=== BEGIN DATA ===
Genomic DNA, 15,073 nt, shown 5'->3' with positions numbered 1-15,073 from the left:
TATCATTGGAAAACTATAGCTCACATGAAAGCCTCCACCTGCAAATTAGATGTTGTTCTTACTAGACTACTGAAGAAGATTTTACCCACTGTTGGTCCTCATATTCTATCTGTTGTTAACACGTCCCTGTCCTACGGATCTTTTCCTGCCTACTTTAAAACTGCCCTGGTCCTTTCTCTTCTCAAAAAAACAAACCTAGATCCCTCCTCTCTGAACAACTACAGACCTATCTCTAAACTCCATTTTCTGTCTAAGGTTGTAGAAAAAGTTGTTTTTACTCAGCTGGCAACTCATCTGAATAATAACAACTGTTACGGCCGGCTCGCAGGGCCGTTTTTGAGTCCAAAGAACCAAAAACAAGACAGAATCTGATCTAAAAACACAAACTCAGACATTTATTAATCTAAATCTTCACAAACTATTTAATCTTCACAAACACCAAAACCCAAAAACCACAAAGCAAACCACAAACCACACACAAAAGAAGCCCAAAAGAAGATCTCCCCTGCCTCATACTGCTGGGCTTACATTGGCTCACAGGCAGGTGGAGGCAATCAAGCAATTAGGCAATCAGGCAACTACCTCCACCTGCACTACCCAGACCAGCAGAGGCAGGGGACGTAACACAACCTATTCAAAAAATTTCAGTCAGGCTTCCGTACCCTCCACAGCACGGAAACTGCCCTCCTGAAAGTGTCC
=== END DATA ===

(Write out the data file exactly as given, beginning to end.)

Genomic DNA, 15,073 nt, shown 5'->3' with positions numbered 1-15,073 from the left:
TATCATTGGAAAACTATAGCTCACATGAAAGCCTCCACCTGCAAATTAGATGTTGTTCTTACTAGACTACTGAAGAAGATTTTACCCACTGTTGGTCCTCATATTCTATCTGTTGTTAACACGTCCCTGTCCTACGGATCTTTTCCTGCCTACTTTAAAACTGCCCTGGTCCTTTCTCTTCTCAAAAAAACAAACCTAGATCCCTCCTCTCTGAACAACTACAGACCTATCTCTAAACTCCATTTTCTGTCTAAGGTTGTAGAAAAAGTTGTTTTTACTCAGCTGGCAACTCATCTGAATAATAACAACTGTTACGGCCGGCTCGCAGGGCCGTTTTTGAGTCCAAAGAACCAAAAACAAGACAGAATCTGATCTAAAAACACAAACTCAGACATTTATTAATCTAAATCTTCACAAACTATTTAATCTTCACAAACACCAAAACCCAAAAACCACAAAGCAAACCACAAACCACACACAAAAGAAGCCCAAAAGAAGATCTCCCCTGCCTCATACTGCTGGGCTTACATTGGCTCACAGGCAGGTGGAGGCAATCAAGCAATTAGGCAATCAGGCAACTACCTCCACCTGCACTACCCAGACCAGCAGAGGCAGGGGACGTAACACAACCTATTCAAAAAATTTCAGTCAGGCTTCCGTACCCTCCACAGCACGGAAACTGCCCTCCTGAAAGTGTCC